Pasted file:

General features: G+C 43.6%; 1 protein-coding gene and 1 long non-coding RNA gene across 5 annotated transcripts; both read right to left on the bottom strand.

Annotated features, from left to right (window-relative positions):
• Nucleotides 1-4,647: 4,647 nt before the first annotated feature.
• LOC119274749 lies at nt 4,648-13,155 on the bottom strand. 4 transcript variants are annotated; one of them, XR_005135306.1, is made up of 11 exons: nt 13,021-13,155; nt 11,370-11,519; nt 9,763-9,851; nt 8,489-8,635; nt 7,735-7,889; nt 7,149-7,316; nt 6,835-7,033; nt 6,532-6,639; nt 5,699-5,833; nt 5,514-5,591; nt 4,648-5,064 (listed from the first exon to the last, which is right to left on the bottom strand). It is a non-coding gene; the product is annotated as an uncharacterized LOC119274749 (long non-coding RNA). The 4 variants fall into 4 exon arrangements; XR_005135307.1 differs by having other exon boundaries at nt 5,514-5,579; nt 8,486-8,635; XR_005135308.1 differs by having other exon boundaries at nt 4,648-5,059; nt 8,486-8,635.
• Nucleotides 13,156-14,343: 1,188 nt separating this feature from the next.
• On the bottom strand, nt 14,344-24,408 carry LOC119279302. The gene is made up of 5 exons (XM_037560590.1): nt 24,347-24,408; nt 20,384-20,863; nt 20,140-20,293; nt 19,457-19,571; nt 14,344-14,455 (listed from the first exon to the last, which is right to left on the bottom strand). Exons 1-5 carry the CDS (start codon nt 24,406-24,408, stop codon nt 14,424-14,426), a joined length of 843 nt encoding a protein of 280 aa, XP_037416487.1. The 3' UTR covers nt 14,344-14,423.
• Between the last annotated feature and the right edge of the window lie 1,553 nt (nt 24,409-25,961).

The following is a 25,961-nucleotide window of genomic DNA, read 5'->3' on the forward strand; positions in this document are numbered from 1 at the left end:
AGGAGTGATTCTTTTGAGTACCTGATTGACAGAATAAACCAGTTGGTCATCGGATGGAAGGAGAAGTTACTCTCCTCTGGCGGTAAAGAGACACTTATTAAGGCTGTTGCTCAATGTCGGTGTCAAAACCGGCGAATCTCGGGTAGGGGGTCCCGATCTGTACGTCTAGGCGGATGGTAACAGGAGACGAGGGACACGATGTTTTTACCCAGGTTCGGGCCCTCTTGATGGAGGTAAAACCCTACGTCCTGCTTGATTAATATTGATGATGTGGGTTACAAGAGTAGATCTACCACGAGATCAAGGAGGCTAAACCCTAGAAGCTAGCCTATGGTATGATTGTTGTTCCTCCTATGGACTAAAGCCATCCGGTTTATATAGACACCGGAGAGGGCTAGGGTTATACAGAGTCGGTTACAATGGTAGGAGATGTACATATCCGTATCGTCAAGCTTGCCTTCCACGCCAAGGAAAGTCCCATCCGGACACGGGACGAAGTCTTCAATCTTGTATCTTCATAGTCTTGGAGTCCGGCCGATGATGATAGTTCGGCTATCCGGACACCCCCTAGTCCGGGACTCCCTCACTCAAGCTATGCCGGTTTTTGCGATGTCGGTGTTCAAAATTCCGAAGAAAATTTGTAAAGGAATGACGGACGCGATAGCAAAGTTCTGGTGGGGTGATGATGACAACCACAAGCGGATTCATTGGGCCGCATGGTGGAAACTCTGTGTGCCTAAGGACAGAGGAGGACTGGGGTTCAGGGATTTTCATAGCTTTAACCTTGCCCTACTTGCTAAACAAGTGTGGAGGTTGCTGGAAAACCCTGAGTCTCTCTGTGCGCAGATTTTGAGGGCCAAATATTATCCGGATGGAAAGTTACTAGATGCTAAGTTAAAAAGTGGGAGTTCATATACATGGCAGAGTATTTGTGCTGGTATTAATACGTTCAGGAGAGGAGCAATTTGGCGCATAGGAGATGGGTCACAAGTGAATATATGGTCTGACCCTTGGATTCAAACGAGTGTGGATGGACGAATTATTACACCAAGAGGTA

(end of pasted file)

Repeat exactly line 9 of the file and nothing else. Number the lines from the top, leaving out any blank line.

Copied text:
AGGAGTGATTCTTTTGAGTACCTGATTGACAGAATAAACCAGTTGGTCATCGGATGGAAGGAGAAGTTACTCTCCTCTGGCGGTAAAGAGACACTTATTAAGGCTGTTGCTCAATGTCGGTGTCAAAACCGGCGAATCTCGGGTAGGGGGTCCCGATCTGTACGTCTAGGCGGATGGTAACAGGAGACGAGGGACACGATGTTTTTACCCAGGTTCGGGCCCTCTTGATGGAGGTAAAACCCTACGTCCTGCTTGATTAATATTGATGATGTGGGTTACAAGAGTAGATCTACCACGAGATCAAGGAGGCTAAACCCTAGAAGCTAGCCTATGGTATGATTGTTGTTCCTCCTATGGACTAAAGCCATCCGGTTTATATAGACACCGGAGAGGGCTAGGGTTATACAGAGTCGGTTACAATGGTAGGAGATGTACATATCCGTATCGTCAAGCTTGCCTTCCACGCCAAGGAAAGTCCCATCCGGACACGGGACGAAGTCTTCAATCTTGTATCTTCATAGTCTTGGAGTCCGGCCGATGATGATAGTTCGGCTATCCGGACACCCCCTAGTCCGGGACTCCCTCACTCAAGCTATGCCGGTTTTTGCGATGTCGGTGTTCAAAATTCCGAAGAAAATTTGTAAAGGAATGACGGACGCGATAGCAAAGTTCTGGTGGGGTGATGATGACAACCACAAGCGGATTCATTGGGCCGCATGGTGGAAACTCTGTGTGCCTAAGGACAGAGGAGGACTGGGGTTCAGGGATTTTCATAGCTTTAACCTTGCCCTACTTGCTAAACAAGTGTGGAGGTTGCTGGAAAACCCTGAGTCTCTCTGTGCGCAGATTTTGAGGGCCAAATATTATCCGGATGGAAAGTTACTAGATGCTAAGTTAAAAAGTGGGAGTTCATATACATGGCAGAGTATTTGTGCTGGTATTAATACGTTCAGGAGAGGAGCAATTTGGCGCATAGGAGATGGGTCACAAGTGAATATATGGTCTGACCCTTGGATTCAAACGAGTGTGGATGGACGAATTATTACACCAAGAGGTA